From 1900 to 2000, the U.S. became home to 47.2 million legal immigrants—far more than any other country. During the same period, the U.S. economy grew by nearly 25-fold, we won two World Wars and a Cold War, and our middle class became the envy of the world. Immigrants—whether it was Albert Einstein and Andrew Carnegie or millions of factory workers, farm workers, cooks, and construction workers—were a huge part of America’s 20th century success story.
Today, we are an increasingly service, knowledge, and innovation led economy. Even our manufacturing jobs require a great deal more skill because we do not make socks anymore—we make finely tuned, high-end products. To maintain our global dominance and strengthen our economy today, U.S. immigration policy must not only maintain its current levels of legal immigration, but it must also be restructured to attract foreign-born intellectual capital to facilitate innovation and job creation. In this report, we argue that immigration reform must be a central component of long-term U.S. economic growth.
THIS POLL IS DRIVEN BY PRIVATE NON- PROFITS THAT ARE PART OF THE NGO WHO ADVOCATE FOR THESE ISSUES. SO, CASA DE MARYLAND FOR EXAMPLE WILL BE OUT PUSHING THIS BILL NOT EXPLAINING ALL OF HOW THIS ISSUE HURTS MANY IN THE HISPANIC COMMUNITY NOT TO MENTION ALL OF US. FOR THE REST OF THE JUSTICE PEOPLE IN THE DEMOCRATIC PARTY.......A BLIND WILLINGNESS TO SUPPORT OBAMA ISSUES!!!
Poll Finds a Boost for Obama on Handling Immigration
By Greg Holyk | ABC OTUS News –
Public approval of Barack Obama's handling of immigration has jumped to a career high in the latest ABC News/Washington Post poll, buttressed by majority support for a path to citizenship for illegal immigrants and, much more broadly, endorsement of stricter border control.
While the president lacks majority approval on the issue overall, slightly more Americans now approve than disapprove of his approach, by 49 vs. 43 percent. Obama was underwater on the issue - just 38 percent approved, while 52 percent disapproved - as recently as last July.
See PDF with full results, charts and tables here.
In terms of specific policies, an overwhelming 83 percent support stricter border control, including 64 percent who are "strongly" supportive; only 15 percent are opposed. Fewer, 55 percent, also favor a path to citizenship for illegal immigrants, with 41 percent opposed.
GROUPS - There are vast differences among groups, underscoring the president's advantage on the issue among nonwhites generally and Hispanics in particular, and the Republican Party's challenges in finding support within the party for an immigration policy that can boost its support among Hispanics.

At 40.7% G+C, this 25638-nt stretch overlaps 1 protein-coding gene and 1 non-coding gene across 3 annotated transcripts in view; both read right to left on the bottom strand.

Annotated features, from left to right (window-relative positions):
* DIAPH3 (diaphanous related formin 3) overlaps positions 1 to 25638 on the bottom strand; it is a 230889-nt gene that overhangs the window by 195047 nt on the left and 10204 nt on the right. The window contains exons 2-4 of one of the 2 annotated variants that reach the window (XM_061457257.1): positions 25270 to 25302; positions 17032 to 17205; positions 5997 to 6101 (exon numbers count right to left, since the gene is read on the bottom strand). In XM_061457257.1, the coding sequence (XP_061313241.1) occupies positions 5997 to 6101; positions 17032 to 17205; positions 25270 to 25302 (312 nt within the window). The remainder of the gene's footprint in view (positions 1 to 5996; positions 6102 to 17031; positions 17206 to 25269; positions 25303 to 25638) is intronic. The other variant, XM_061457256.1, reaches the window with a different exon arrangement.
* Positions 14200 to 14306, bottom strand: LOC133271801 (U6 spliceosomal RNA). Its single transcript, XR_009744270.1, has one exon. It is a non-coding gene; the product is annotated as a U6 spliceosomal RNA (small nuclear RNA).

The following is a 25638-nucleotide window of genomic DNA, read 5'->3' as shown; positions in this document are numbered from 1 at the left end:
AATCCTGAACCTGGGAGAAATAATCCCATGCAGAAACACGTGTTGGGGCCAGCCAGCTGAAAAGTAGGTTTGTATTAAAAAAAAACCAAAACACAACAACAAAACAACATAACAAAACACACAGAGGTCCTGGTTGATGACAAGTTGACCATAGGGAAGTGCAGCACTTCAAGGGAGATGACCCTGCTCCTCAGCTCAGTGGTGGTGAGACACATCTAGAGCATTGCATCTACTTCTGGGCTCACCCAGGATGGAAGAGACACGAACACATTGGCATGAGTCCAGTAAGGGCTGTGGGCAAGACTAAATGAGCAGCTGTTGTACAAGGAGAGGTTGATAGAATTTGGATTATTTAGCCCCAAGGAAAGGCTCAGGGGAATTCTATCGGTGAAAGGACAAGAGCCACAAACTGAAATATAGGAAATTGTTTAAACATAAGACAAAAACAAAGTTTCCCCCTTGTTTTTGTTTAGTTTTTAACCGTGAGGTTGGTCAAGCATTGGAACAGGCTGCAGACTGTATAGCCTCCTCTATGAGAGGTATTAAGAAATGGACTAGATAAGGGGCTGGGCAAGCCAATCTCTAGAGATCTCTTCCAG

Specifically, 67 percent of Hispanics and 71 percent of nonwhites overall approve of Obama's handling of immigration, compared with 38 percent of whites. And a path to citizenship for illegal immigrants is supported by 82 percent of Hispanics and 71 percent of all nonwhites, as well as by nearly seven in 10 Democrats and just over half of independents. It's supported by fewer than half of whites, 47 percent; Republicans, 42 percent; and by just 37 percent of adults who describe themselves as very conservative politically.
Obama lost whites by percentage 20 points in the November election, but won nonwhites by 61 points, including Hispanics by 44 points, en route to re-election.
Making the president's gains on the issue, "strong" approval and strong disapproval of his handling of immigration are essentially even - 27 vs. 28 percent in this poll, produced for ABC by Langer Research Associates. In previous ABC/Post polls, Obama's strongly negative ratings on immigration far outweighed his strongly positive ones.
OBAMA - Obama's approval rating on immigration is 11 percentage points higher than it was seven months ago; disapproval, down by 9 points. His approval score now numerically beats his previous best, three months after he took office, albeit by a single point.
He's gained 13 points since July on the issue among Democrats and independents alike, further strengthening his position within his own party and moving from majority disapproval among independents to an even split. A vast majority of Republicans continues to disapprove.
Along the ideological spectrum, approval of the president on this issue has moved less on the extremes and more in the middle, gaining 11 points among moderates and 20 points among those who say they're "somewhat" conservative.
The president's also improved disproportionately among people in the lower- to middle-income bracket (+22 points), and Northeasterners and Midwesterners (+20 and +18 points, respectively) and those who haven't graduated from college (+15 points).
Shifts in strong approval generally reflect those on approval overall.